Volume 6, Number 4 - April 20, 2006
brought to you online by Pinedale Online
Jack D. Richardson
Jack put on his cowboy hat, saddled up his horse, and took along ride into the wild blue yonder late the evening of March 29, 2006. It was the end to a long, courageous battle, but the beginning of a lasting legacy.
Jack was born Dec. 28, 1930, in Swisher County, Texas, near a place called Sad Monkey. He was one of seven children that included three brothers and three sisters. He spent his carefree childhood days enjoying life’s hard lessons – the Great Depression and Dust Bowl of the 1930s when his family was too poor to attempt the “grapes of wrath” trail toward California with other relatives.
Always courageous, always adventurous and always independent, Jack ventured on his own after returning from his tour of duty in Germany after World War II. At first he stayed close to his family, then hemoved to Burlington, Colo. After that, in the mid 60s, he discovered Pinedale. He created a beautiful ranch where he could overlook his beloved Pine Creek and watch the sun set behind the mountains. Jack loved nothing more than to be outdoors.
Cowboy to the core, there was never a time when hard work was not his friend. He worked for what he loved, and he loved what he worked for. With most of his years spent working the land, he had the true pleasure of enjoying so much of God’s country.
In 1991 Jack met the love of his life, Cecilia. He fell overhills for her and when she bought an organic pecan orchard in New Mexico, he moved in with her. Later they purchased a Bosque where they had the most rewarding experience of raising goats.
Cecilia was from Brazil and had a ranch of her own in the lush Brazilian interior. Over the last few years they enjoyed their ranch in Brazil, where Jack loved spending his time riding his precious mule, Chumbadinha, who kicked him at least once a day! They improved the primitive land to a good working ranch and ran a large herd of Nelore cattle which are cared for by Cecilia’s brother, Afonso. In November 2004, when they were set to begin spending the winter working their cattle, Jack was diagnosed with lung cancer and wasn’t able to return but once, last June. Jack intended to be back in Brazil this coming August to see the heifers calve.
Throughout the years, Jack has generated a legacy of honor, trust and love. He approached life as a game, which he was determined to win. He was a tough and formidable adversary, but yet was a strong ally and the truest friend a person could have. He was sometimes flamboyant, part showman, part businessman and always the entertainer, plumb full of energy, and the subject of interest where ever he went.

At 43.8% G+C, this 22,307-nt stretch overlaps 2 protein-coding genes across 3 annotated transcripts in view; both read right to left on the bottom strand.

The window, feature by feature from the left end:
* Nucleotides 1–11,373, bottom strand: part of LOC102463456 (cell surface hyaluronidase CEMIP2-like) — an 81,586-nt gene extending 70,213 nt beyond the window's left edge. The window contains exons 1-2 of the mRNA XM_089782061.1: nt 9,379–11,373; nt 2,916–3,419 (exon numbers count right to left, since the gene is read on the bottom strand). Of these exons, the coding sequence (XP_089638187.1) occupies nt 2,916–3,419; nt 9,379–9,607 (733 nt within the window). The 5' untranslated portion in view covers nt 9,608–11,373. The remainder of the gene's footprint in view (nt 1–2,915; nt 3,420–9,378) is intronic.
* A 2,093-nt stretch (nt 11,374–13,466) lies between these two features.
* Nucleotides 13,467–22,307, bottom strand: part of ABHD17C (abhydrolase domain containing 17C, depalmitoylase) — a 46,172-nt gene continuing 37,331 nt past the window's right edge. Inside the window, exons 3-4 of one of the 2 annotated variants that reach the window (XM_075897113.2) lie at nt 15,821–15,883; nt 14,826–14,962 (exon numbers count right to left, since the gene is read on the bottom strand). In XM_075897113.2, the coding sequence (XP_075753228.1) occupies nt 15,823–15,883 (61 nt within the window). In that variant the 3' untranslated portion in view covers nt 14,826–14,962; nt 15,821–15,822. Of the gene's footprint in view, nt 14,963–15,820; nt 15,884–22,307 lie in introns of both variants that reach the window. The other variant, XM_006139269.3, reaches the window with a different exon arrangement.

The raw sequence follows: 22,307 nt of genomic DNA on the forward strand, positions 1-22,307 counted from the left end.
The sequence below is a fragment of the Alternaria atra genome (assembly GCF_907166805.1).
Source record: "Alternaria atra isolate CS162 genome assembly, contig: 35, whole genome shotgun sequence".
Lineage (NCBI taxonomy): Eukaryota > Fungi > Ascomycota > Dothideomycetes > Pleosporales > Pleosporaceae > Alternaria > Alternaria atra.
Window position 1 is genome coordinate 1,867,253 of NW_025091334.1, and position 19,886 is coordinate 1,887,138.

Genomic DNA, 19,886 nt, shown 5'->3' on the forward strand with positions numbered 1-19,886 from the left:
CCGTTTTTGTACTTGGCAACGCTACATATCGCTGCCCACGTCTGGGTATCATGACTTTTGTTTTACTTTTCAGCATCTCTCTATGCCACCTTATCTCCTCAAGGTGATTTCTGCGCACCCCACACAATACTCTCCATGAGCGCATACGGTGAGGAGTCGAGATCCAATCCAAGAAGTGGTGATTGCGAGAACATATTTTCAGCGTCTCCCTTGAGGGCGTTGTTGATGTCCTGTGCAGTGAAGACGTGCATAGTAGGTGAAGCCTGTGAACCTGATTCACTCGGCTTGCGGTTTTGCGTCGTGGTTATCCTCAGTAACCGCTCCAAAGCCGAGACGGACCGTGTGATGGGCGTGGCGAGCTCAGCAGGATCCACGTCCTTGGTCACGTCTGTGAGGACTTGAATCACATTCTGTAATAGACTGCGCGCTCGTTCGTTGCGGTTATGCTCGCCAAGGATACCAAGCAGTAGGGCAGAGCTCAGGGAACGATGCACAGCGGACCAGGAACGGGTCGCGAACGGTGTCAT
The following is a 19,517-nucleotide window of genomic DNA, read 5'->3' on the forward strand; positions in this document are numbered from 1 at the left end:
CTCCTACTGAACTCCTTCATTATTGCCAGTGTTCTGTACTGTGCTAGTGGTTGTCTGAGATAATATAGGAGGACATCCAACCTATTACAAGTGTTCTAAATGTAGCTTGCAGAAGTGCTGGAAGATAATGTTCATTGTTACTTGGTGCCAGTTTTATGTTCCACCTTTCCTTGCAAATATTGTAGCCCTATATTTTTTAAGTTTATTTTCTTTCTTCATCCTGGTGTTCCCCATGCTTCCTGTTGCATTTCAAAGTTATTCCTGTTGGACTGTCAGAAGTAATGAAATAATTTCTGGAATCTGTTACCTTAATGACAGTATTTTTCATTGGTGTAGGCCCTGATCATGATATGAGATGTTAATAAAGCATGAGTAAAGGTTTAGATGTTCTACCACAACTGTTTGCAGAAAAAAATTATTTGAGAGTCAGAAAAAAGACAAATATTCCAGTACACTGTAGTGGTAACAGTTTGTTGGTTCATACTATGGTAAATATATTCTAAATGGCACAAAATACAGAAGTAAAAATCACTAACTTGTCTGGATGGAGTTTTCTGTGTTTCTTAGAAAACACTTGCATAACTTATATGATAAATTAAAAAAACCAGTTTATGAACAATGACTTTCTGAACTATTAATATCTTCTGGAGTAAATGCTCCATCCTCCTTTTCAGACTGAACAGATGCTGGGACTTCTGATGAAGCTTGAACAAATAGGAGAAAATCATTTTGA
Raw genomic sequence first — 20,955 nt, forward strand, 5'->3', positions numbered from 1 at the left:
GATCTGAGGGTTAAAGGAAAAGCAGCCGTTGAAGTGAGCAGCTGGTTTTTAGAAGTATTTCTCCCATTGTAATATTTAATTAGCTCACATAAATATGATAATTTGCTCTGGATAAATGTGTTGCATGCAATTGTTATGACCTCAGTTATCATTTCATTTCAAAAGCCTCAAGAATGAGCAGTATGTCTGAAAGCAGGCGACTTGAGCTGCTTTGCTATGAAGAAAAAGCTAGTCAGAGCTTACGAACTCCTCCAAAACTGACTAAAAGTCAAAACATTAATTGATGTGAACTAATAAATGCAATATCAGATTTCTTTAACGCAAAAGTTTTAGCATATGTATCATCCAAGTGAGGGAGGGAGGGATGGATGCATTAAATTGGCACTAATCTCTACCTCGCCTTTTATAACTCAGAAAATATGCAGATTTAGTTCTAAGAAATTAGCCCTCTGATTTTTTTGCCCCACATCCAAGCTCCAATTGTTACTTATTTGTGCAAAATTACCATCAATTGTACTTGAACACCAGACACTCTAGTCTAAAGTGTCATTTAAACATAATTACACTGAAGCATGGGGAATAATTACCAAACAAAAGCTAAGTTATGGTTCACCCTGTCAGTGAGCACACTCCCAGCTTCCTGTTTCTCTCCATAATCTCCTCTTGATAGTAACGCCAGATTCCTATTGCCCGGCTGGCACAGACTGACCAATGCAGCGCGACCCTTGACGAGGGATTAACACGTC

He had the most remarkable attitude, adversity was merely an inconvenience to him, and even until his last days, he would say he “never had a bad day.”
Though his loved ones celebrate his life, he will be truly missed. He is survived by his wife, Cecilia Richardson; his stepchildren, Chantal and Jonathan Haidsiak; his daughter, Ricki Kelley; his sons, Robin and Gary Richardson; and many other family and friends.
Though he has ridden into the sunset of this worldly life, the many memories he leaves behind will be cherished forever. And someday we will, once again, see those boots, the buckle and that hat that by now, surely, God himself must be admiring and enjoying by heaven’s campfire ... What a beautiful welcome it will be!
Lauren Kay Kelly
Lauren Kay Kelly, 61, of Rock Springs passed away on Tuesday, April 11, 2006, at her home. A life-long resident of Rock Springs, Mrs. Kelly died following a sudden illness.
She was born on Jan. 7, 1945, in Rock Springs, the daughter of Lawrence and Edith DeCora.
Mrs. Kelly attended school in Rock Springs and was a 1963 graduate of the Rock Springs High School. She also attended Western Wyoming Community College.
She married Howard T. Kelly in Rock Springs on Feb. 8, 1964.
Mrs. Kelly was the co-owner and operator of Kelly’s Rentals and was the former owner of Wyoming Club Bar. She was a member of Our Lady of Sorrows Catholic Church.
Her interests were spending time at their cabin in Cora, spending time with her family and friends, especially her grandchildren, reading, cooking, gardening and her investments. She was one who everyone leaned on.
Survivors include her mother, Edith DeCora of Rock Springs; her husband, Howard T. Kelly of Rock Springs; two sons: Scott Kelly and Brian Kelly and wife Karin, all of Rock Springs; one daughter, Janet Kelly of Rock Springs; one brother, Joe DeCora and wife Jean of Rock Springs; three grandsons: Timothy Kelly, Kayle Kelly and Kayden Kelly; three granddaughters: Megan Gabol, Melissa Gabol and Shelby Gabol; one great-aunt, Mary Radosevich; one aunt, Joyce Oliver; several cousins, nieces and nephews.
She was preceded in death by her father, uncle and aunt Kaiser and Vera Elich; grandparents Joseph and Katie Decora.
The family suggests that donations in her memory be made to Holy Spirit Catholic School, P.O. Box 6038, Rock Springs, Wyo., or St. Joseph’s Childrens Home, P.O. Box 1117, Torrington, Wyo., 82240-1117.
See The Archives for past articles.
Copyright © 2002-2006 Sublette Examiner
All rights reserved. Reproduction by any means must have permission of the Publisher.
Sublette Examiner, PO Box 1539, Pinedale, WY 82941 Phone 307-367-3203